'Faithful Execution' and Article II

72 Pages Posted: 8 Oct 2018  

Andrew Kent

Fordham University School of Law

Ethan J. Leib

Fordham University School of Law

Jed Handelsman Shugerman

Fordham Law School

Date Written: October 4, 2018

Abstract

Article II of the U.S. Constitution twice imposes a duty of “faithful execution” on the President, who must “take Care that the Laws be faithfully executed,” and take an oath or affirmation to “faithfully execute the Office of President.” These clauses are cited often, but their background and original meaning have never been fully explored. Courts, the executive branch, and many scholars rely on one or both clauses as support for expansive views of presidential power, for example, to go beyond standing law to defend the nation in emergencies; to withhold documents from Congress or the courts; or to refuse to fully execute statutes on grounds of unconstitutionality or for policy reasons.

This Article is the first to explore the textual roots of these clauses from the time of Magna Carta and medieval England, through colonial America, and up to the original meaning in the Philadelphia Convention and ratification debates. We find that the language of “faithful execution” was for centuries before 1787 very commonly associated with the performance of public and private offices—especially those in which the officer had some control over the public fisc. “Faithful execution” language applied not only to senior government officials but also to a vast number of insignificant officers, too. We contend that it imposed three core requirements on officeholders:

(1) diligent, careful, good faith, and impartial execution of law or office;

(2) a duty not to misuse an office’s funds and or take unauthorized profits; and

(3) a duty not to act ultra vires, beyond the scope of one’s office.

These three duties of fidelity look a lot like fiduciary duties in modern private law. This “fiduciary” reading of the original meaning of the Faithful Execution Clauses might have important implications in modern constitutional law. Our history supports readings of Article II of the Constitution that limit presidents to exercise their power in good faith, for the public interest, and not for reasons of self-dealing, self-protection, or other bad faith, personal reasons. So understood, Article II may thus place some limits on the pardon and removal powers, for example. The history we present also supports readings of Article II that tend to subordinate presidential power to congressional direction, limiting presidential non-enforcement of statutes for policy and perhaps even constitutional reasons, and perhaps constraining agencies’ interpretation of statutes to pursue Congress’s objectives. Our conclusions undermines imperial and prerogative claims for the presidency, claims that are sometimes, in our estimation, improperly traced to dimensions of the clauses requiring faithful execution.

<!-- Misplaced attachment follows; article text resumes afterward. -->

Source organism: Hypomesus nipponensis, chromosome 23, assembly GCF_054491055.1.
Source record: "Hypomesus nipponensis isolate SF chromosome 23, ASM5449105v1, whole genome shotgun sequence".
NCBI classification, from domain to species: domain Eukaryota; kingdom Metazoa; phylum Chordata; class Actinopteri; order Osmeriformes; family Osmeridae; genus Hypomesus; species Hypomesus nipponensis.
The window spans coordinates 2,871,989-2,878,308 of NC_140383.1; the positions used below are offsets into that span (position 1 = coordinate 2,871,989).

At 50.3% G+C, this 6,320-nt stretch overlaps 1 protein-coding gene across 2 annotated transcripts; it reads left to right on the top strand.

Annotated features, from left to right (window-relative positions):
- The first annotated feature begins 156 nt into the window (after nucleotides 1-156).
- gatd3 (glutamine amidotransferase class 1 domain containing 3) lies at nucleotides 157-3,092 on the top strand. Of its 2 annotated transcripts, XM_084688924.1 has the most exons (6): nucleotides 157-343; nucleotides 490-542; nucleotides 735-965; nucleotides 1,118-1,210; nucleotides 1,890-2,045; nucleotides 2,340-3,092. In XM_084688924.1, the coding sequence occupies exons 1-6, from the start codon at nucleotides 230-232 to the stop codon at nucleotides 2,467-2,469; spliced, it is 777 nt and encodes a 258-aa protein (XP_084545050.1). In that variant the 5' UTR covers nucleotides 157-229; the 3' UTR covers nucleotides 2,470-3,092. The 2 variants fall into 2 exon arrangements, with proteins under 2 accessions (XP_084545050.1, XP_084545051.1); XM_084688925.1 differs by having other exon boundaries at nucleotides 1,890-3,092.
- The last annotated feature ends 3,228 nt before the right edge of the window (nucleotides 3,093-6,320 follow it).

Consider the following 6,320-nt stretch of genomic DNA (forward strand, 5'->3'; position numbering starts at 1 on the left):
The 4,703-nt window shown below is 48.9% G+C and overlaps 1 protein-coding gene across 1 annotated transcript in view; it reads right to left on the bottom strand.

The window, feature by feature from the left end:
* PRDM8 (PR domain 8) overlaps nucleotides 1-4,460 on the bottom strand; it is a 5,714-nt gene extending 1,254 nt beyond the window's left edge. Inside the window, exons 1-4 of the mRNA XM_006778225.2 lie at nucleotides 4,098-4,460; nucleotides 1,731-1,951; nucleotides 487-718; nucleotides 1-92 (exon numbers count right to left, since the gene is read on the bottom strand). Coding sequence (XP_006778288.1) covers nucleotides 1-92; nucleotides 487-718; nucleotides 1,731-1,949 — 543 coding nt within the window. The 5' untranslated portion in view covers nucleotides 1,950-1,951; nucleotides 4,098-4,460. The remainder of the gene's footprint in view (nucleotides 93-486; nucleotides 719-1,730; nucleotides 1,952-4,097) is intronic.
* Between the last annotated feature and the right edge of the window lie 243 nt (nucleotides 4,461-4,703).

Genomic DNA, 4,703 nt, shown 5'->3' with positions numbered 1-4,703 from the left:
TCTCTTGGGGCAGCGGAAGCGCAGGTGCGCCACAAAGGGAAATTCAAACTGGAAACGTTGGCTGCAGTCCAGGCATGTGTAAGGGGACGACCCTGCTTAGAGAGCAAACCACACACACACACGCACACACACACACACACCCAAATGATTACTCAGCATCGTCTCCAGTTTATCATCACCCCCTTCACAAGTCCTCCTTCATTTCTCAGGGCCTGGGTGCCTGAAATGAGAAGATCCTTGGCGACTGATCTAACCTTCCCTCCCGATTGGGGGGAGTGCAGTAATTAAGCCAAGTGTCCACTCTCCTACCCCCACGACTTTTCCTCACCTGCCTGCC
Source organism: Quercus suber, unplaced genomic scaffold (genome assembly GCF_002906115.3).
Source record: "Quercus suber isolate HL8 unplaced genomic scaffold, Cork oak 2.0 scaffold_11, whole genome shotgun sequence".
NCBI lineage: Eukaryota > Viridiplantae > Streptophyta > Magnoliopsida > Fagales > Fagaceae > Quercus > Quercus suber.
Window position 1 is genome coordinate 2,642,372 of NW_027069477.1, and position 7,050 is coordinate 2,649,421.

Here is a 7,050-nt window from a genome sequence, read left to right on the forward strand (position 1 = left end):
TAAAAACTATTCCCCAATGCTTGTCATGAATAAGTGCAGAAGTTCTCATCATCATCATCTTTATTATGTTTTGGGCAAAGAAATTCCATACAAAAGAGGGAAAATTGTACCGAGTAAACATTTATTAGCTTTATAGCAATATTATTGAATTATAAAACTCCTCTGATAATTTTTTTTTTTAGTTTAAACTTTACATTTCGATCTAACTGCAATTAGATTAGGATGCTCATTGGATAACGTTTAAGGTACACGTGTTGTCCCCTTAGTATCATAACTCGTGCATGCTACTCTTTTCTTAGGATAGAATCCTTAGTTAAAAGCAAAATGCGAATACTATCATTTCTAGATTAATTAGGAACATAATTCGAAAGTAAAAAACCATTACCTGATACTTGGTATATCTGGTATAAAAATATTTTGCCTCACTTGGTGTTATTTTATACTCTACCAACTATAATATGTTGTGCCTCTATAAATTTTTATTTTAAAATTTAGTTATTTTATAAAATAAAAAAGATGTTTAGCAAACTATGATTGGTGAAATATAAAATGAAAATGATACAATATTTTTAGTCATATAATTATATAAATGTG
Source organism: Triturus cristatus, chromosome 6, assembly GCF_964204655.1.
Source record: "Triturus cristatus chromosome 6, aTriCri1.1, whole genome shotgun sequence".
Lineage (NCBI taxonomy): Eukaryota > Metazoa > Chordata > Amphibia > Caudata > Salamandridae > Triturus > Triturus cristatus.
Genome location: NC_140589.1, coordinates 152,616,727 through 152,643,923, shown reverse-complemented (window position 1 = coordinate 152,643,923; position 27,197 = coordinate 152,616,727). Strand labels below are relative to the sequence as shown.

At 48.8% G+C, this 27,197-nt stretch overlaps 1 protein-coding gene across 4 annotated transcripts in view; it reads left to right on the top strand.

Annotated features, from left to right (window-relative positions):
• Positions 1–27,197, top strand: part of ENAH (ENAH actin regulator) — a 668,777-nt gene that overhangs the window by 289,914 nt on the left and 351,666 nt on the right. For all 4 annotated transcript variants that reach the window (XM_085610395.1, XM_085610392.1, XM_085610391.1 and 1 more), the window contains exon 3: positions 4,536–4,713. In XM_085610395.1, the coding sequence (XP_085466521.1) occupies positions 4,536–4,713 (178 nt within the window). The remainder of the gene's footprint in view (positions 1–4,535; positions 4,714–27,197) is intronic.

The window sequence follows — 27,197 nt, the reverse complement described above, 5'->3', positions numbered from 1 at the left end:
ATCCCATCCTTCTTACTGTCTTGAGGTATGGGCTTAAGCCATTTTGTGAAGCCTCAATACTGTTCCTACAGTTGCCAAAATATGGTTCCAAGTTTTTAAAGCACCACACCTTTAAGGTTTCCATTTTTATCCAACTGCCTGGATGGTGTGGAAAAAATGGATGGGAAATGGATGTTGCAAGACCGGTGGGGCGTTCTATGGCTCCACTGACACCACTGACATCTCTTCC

Keywords: U.S. Constitution, faithful execution, original public meaning, take care clause, presidential oath, fiduciary law, presidential power, article II

Suggested Citation

Kent, Andrew and Leib, Ethan J. and Shugerman, Jed Handelsman, 'Faithful Execution' and Article II (October 4, 2018). Available at SSRN: https://ssrn.com/abstract=3260593 or http://dx.doi.org/10.2139/ssrn.3260593

Andrew Kent (Contact Author)

Fordham University School of Law ( email )

140 West 62nd Street
New York, NY 10023
United States

Ethan J. Leib

Fordham University School of Law ( email )

150 West 62nd Street
New York, NY 10023
United States

Jed Handelsman Shugerman

Fordham Law School ( email )

140 West 62nd Street
New York, NY 10023
United States
6462933955 (Phone)
6462933955 (Fax)

Register to save articles to
your library

Register

Paper statistics

Downloads
114
rank
225,856
Abstract Views
360
PlumX